How to Remove Silverskin From Venison

A peeled venison roast cooks and absorbs flavors more evenly.
A peeled venison roast cooks and absorbs flavors more evenly. (Image: Venison roast with roasted potatos - close -up image by Elzbieta Sekowska from

Silverskin is the white connective tissue layer on the outside of many cuts of meat. Cut the inedible membrane away from meats, such as venison, prior to marinating to allow for full penetration of flavors and to prevent the meat from curling when cooked. Taking the time to carefully pull all the silverskin from venison delivers a more tender and flavorful final product.

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Cut into the edge of the venison just below the surface of the silverskin until you are able to pinch and lift an inch-wide corner of the silverskin.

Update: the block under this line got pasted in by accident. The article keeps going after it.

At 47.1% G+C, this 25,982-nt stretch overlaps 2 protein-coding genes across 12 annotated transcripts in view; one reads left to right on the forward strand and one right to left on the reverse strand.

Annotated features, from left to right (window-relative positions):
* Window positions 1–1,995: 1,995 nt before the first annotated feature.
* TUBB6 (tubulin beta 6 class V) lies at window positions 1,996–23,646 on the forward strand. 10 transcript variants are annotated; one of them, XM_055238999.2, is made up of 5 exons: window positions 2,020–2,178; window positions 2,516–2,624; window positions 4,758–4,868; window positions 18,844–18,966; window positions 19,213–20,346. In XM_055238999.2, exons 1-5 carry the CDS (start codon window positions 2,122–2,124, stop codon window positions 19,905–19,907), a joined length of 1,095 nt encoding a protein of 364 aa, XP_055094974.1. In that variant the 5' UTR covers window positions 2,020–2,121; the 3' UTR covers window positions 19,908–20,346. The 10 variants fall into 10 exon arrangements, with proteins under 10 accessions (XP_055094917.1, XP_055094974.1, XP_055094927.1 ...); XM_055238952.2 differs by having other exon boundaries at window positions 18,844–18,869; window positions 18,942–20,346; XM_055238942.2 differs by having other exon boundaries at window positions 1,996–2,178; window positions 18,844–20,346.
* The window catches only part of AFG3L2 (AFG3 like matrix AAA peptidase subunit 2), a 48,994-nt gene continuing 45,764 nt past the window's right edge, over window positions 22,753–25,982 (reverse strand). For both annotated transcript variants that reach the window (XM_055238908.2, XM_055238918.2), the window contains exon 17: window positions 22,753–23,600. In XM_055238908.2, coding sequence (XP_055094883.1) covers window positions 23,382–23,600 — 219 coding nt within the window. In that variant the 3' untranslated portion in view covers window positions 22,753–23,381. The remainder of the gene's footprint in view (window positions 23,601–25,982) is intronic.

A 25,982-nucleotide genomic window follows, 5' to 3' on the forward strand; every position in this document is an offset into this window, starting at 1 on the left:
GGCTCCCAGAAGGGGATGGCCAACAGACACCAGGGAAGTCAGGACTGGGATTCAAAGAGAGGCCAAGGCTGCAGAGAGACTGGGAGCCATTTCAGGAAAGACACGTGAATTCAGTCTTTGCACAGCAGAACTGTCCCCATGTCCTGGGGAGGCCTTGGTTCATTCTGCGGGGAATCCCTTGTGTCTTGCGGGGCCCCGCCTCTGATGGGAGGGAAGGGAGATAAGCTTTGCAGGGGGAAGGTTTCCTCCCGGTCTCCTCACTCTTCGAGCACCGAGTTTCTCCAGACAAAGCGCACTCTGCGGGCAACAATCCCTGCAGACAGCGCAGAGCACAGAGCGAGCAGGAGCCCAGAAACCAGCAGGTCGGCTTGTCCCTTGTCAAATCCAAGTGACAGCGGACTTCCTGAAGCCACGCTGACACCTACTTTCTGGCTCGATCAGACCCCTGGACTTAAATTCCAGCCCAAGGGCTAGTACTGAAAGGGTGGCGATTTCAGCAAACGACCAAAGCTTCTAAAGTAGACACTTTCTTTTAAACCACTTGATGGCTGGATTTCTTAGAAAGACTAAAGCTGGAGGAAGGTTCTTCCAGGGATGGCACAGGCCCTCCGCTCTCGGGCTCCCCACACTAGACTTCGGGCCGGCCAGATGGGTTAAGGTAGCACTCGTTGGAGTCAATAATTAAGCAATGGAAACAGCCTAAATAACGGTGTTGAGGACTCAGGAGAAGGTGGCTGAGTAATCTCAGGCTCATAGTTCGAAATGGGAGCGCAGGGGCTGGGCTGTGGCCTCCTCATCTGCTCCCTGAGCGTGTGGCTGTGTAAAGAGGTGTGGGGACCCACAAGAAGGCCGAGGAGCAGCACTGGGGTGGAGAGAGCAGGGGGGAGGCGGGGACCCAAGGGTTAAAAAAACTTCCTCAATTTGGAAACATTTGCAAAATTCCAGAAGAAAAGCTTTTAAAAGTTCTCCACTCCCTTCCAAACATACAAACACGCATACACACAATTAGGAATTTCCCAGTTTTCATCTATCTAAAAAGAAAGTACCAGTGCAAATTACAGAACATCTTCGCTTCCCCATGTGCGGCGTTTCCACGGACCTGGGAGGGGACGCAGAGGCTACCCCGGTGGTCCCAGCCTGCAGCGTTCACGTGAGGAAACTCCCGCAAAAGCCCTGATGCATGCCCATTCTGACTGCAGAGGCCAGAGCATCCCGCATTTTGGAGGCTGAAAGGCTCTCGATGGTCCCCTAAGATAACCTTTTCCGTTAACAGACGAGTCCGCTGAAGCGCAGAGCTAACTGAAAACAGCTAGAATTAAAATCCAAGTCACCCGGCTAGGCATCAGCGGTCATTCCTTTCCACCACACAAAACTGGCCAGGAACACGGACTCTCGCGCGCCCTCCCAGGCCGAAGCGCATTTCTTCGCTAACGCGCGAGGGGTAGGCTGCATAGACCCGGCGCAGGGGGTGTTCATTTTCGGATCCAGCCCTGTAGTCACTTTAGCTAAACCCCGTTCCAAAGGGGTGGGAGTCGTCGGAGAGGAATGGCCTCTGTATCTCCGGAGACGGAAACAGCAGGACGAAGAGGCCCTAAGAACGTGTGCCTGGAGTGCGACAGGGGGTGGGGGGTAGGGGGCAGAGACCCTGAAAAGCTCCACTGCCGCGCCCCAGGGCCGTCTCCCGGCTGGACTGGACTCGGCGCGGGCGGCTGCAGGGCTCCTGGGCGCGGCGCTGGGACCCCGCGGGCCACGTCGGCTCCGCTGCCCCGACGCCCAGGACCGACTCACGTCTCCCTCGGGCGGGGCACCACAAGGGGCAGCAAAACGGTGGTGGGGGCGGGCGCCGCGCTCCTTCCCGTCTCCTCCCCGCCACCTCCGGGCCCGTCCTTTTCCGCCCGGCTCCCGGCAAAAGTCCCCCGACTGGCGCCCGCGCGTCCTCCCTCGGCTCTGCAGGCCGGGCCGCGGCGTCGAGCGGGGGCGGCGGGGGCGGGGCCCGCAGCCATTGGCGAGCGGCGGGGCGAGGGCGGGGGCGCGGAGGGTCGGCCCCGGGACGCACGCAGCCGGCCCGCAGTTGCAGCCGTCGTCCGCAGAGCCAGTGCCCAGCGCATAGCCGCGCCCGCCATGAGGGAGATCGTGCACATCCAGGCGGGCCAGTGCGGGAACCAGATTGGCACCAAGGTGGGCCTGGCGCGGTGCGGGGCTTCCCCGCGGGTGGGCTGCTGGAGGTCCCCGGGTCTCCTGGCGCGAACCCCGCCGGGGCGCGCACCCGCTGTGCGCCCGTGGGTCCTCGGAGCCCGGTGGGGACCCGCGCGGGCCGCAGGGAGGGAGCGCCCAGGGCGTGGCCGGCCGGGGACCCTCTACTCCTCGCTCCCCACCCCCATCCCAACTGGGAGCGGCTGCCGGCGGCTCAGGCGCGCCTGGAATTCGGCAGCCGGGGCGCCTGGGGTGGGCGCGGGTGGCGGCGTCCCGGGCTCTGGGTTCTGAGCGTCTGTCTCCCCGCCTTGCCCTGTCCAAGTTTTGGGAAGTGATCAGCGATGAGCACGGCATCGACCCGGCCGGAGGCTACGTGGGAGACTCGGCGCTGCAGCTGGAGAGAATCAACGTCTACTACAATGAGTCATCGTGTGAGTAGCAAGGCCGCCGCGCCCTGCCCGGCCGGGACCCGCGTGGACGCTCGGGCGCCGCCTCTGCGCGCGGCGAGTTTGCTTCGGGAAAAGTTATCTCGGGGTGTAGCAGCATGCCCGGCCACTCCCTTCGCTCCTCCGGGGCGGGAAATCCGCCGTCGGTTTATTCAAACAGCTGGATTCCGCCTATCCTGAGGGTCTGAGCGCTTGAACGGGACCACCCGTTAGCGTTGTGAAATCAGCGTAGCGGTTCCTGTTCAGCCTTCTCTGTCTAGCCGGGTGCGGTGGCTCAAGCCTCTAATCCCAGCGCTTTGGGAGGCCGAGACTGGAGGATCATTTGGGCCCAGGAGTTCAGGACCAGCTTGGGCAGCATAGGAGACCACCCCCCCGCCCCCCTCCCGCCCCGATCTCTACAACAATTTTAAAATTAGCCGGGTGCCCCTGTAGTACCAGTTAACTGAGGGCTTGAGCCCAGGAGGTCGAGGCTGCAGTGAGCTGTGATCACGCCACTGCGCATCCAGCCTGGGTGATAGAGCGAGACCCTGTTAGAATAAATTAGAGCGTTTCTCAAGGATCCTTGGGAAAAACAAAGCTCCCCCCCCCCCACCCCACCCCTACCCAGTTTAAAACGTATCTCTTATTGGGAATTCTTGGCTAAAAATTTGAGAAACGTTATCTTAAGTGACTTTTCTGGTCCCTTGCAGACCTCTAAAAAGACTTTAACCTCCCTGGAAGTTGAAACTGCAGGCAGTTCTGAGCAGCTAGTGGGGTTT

Pull the membrane taught back toward where the corner was lifted at an angle of approximately 30 degrees. Run the blade of the knife between the silverskin and the venison meat at the same angle the membrane is being held. Apply light pressure with the knife's edge and allow the two surfaces to slowly separate until the strip is cut away.

Move to a new section on the venison to remove the next strip of silverskin. Start a corner on the same side of the venison piece as before and continue carefully lifting 1-inch strips until all the silverskin is gone.

Tips & Warnings

  • Venison should be aged with the silverskin intact to hold in moisture and provide an inedible wrapper that you can remove before cooking.
  • Some butchers are willing to remove the silverskin from venison for their customers upon request.


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